What cannot be ignored is the success of artists like Beninese Meschac Gaba and Ghanaian-born, Nigeria-based El Anatsui, while they choose to remain working and living in Africa Gaba will have his First solo show in London at Tate Modern this year. Gaba's gallerist in Paris, Fabienne Leclerc acids, "He (Meschac) is very involved with the development of the art scene in Benin. He opened a residency for young artists and a library, giving access to international contemporary art to a young generation of students in art." Leclerc is now representing fellow Benin artist Dominique Zinkpe who she met at Cotonou Biennale.
Anatsui's woven tapestry of flattened bottle caps, titled New World Map, achieved a world record price, selling for $850,544 last May and currently he has two major solo museum shows in the US. Christa Clarke, Curator, Arts of Africa at Newark Museum in New Jersey says, "It's been great to see the worldwide impact of El's work. When we acquired our "metal wall cloth" in 2005, he wasn't very well-known and now his work is represented in almost every major museum in the US. I like to think that his individual success has encouraged greater interest in contemporary art from Africa in general."
Recently Tate Modern in London appointed Elvira Dyangani Ose its Curator for International Art focusing on Africa, while launching the Africa Acquisitions Committee to assist the institution in acquiring works of contemporary art from the continent. Fascinatingly, the US seems to have been ahead of the game in embracing art from the continent. Newark Museum has gradually shifted its focus towards contemporary art from Africa. In 2010, the museum opened a permanent gallery devoted to works by artists from its collection including Olu Amoda, Osi Audu, Viye Diba, Lalla Essaydi, Atta Kwami and Yinka Shonibare. Clarke adds, "A few modern and contemporary works were acquired in the 1990s but the museum began to collect actively about a decade ago, shortly after my arrival in 2002. I felt strongly that we needed to represent what artists were creating todav, to present to our audiences the contemporary relevance of African art."
Los Angeles County Museum of Art (LACMA) brought on board former Deputy Director and Chief Curator of the Fowler Museum at UCLA, Polly Nooter Roberts, as Curator of African Art to help launch a programme and establish a gallery dedicated to the arts of Africa. Nooter Roberts affirms, "The dedicated art gallery will have rotating exhibitions, and several are in planning stages. Our inaugural exhibition 'Shaping Power: Luba Masterworks' will open this July, featuring a selection of sculptures complemented with a contemporary installation by Congolese artist Aime Mpane, who divides his time between Kinshasa and Brussels."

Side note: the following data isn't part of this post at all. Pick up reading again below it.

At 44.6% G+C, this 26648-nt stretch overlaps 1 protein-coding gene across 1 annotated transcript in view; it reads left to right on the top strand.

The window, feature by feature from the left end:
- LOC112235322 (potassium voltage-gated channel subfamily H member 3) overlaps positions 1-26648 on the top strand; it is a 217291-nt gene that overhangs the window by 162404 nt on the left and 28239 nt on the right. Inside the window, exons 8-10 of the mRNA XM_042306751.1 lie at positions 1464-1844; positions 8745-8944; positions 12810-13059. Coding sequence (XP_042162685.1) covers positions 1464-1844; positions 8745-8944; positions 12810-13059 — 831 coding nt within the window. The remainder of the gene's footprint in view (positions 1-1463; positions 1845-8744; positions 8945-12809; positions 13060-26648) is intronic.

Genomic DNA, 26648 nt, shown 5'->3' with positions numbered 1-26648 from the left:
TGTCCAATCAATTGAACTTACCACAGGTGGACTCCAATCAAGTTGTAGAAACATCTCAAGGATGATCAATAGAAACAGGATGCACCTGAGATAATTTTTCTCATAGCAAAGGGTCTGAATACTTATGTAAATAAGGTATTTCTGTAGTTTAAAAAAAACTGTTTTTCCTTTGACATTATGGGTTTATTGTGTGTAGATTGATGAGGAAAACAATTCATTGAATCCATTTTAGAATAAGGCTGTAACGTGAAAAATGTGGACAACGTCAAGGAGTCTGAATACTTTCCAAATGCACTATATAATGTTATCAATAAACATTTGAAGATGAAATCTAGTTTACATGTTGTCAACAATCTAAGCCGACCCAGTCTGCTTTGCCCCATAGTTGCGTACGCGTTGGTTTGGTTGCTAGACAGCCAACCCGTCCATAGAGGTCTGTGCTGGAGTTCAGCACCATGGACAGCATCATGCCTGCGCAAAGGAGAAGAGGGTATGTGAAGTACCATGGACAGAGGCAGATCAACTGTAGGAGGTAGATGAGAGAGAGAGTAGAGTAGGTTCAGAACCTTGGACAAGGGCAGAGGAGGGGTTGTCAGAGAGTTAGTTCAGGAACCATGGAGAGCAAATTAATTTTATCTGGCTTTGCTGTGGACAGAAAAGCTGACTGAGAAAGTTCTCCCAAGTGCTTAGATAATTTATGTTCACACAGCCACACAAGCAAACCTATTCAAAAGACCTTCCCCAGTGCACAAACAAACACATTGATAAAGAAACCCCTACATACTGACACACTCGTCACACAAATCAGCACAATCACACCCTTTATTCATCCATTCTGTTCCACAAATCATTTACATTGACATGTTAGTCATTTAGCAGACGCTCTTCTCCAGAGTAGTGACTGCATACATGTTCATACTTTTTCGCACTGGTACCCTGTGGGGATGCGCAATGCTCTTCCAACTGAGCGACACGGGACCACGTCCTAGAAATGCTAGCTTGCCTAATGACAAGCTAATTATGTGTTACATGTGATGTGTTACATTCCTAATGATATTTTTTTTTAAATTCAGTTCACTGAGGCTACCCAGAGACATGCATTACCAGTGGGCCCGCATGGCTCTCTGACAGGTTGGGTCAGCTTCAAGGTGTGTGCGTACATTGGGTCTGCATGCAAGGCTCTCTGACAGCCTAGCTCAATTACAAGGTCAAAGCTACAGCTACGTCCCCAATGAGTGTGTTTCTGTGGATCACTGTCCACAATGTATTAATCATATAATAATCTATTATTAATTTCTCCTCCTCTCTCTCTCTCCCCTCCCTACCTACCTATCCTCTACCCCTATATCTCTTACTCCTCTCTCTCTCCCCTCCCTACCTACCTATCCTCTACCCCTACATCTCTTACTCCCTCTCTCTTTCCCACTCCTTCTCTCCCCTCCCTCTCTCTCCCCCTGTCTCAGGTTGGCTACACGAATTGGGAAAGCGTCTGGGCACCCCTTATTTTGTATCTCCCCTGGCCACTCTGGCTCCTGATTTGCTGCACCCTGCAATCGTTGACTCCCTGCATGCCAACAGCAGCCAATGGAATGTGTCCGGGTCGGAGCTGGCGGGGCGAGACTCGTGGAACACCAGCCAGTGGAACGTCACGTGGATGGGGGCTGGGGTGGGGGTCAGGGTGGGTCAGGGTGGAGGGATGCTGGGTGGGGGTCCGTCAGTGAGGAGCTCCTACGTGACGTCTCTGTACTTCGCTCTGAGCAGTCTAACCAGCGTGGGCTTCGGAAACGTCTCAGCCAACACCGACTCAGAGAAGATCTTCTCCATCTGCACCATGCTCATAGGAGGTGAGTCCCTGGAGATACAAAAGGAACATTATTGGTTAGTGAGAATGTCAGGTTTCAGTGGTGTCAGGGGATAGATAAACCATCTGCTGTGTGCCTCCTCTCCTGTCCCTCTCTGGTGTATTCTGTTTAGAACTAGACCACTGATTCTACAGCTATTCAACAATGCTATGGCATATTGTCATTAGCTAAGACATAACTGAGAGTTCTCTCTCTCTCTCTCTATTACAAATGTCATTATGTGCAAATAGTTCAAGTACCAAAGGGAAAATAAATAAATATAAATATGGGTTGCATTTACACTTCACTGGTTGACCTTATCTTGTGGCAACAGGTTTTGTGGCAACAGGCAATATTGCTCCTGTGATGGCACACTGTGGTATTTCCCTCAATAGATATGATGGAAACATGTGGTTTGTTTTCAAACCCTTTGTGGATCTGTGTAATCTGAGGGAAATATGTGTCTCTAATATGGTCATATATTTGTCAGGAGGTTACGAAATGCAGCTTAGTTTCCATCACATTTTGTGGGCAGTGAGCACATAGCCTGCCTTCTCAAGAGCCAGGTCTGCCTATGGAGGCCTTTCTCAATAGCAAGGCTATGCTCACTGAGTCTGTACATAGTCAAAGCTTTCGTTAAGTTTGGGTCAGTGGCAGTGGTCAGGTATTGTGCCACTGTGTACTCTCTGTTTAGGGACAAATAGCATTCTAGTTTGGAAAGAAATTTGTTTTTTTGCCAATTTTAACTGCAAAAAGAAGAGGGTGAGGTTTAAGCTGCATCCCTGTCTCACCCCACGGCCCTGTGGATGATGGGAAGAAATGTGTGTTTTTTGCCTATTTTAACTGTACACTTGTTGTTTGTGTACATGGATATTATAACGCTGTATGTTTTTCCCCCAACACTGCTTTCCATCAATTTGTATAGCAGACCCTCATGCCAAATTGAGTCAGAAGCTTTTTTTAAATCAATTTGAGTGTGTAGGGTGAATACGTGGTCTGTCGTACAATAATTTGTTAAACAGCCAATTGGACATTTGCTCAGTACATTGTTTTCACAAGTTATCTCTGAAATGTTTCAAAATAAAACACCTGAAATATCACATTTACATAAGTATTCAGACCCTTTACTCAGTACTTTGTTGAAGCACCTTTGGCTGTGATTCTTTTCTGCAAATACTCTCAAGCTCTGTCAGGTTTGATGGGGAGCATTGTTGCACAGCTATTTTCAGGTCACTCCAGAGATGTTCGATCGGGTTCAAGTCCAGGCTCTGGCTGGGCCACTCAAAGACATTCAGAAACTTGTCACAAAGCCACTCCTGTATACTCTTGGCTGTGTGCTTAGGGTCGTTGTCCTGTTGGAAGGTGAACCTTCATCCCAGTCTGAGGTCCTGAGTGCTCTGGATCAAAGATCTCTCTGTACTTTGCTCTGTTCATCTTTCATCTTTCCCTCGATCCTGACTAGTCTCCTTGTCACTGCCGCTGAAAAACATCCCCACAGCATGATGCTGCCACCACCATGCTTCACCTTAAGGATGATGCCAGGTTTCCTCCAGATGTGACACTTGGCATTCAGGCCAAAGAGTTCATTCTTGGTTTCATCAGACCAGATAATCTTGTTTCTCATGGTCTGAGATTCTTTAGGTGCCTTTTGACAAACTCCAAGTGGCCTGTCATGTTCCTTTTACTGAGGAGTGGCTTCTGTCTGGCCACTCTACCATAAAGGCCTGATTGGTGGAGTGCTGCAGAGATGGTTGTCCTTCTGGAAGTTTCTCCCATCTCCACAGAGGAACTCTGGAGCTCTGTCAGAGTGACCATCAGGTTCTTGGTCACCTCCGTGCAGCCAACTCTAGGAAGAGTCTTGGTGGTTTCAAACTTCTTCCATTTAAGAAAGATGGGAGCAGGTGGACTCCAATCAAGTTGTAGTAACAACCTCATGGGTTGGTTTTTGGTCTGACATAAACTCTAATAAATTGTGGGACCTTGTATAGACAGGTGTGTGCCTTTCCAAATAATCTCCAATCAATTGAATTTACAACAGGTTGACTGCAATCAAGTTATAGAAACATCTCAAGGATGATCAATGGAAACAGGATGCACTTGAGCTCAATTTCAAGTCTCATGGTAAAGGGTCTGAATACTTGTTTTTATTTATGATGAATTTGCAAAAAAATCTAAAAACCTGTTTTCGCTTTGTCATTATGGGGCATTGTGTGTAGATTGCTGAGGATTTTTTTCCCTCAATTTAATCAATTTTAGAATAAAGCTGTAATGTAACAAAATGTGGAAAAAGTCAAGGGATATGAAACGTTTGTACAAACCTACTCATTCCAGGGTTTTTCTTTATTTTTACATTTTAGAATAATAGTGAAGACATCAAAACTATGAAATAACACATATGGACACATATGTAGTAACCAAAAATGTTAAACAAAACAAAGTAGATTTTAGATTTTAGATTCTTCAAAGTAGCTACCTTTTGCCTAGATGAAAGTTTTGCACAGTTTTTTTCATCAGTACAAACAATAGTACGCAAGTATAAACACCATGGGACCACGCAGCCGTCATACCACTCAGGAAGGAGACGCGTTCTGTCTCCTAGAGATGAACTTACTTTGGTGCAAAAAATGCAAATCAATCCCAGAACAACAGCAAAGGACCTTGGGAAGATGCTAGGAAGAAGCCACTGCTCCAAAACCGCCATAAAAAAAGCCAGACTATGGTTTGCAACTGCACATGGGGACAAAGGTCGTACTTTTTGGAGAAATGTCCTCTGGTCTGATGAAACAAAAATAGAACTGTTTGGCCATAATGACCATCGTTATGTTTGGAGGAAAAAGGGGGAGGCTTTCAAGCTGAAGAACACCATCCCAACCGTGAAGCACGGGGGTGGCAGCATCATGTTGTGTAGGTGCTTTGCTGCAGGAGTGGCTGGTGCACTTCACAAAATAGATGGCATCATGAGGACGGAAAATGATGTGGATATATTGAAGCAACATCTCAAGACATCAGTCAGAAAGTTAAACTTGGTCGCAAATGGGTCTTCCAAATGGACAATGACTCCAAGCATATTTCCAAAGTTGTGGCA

What is fundamentally lacking are major collectors and museums in Africa collecting contemporary art. The majority of works by artists from the continent are held in private collections and institutions in Europe and in the US. Many museums on the continent were built during the colonial era and offer limited collections while most are lacking in resources for funding exhibitions. A logical step for the continent would be a partnering of both government funding and private endowments to build and support institutions.
Imagine if some of Africa's richest industrialists like Mike Adenuga, Folorunsho Alakija, Othman Benjelloun, Patrice Motsepe, or Nassef Sawiris, helped to finance the building of a Museum of Contemporary Art in their respective countries!
The impact on not only the local art sector but on the international art scene would be phenomenal. Hopefully, some day, and in the not too distant future, there will be museums on the continent to equal the New Museum in New York, the Centre Georges Pompidou in Paris or the Maxi in Rome.
|Printer friendly Cite/link Email Feedback|
|Title Annotation:||ARTS & CULTURE|
|Date:||May 1, 2013|
|Previous Article:||Nollywood's next generation to watch: while it may be industry icons such as Kate Henshaw, Omotola Jalade-Ekeinde, Rita Dominic, Ramsey Nouah and Jim...|
|Next Article:||The African future of the book.|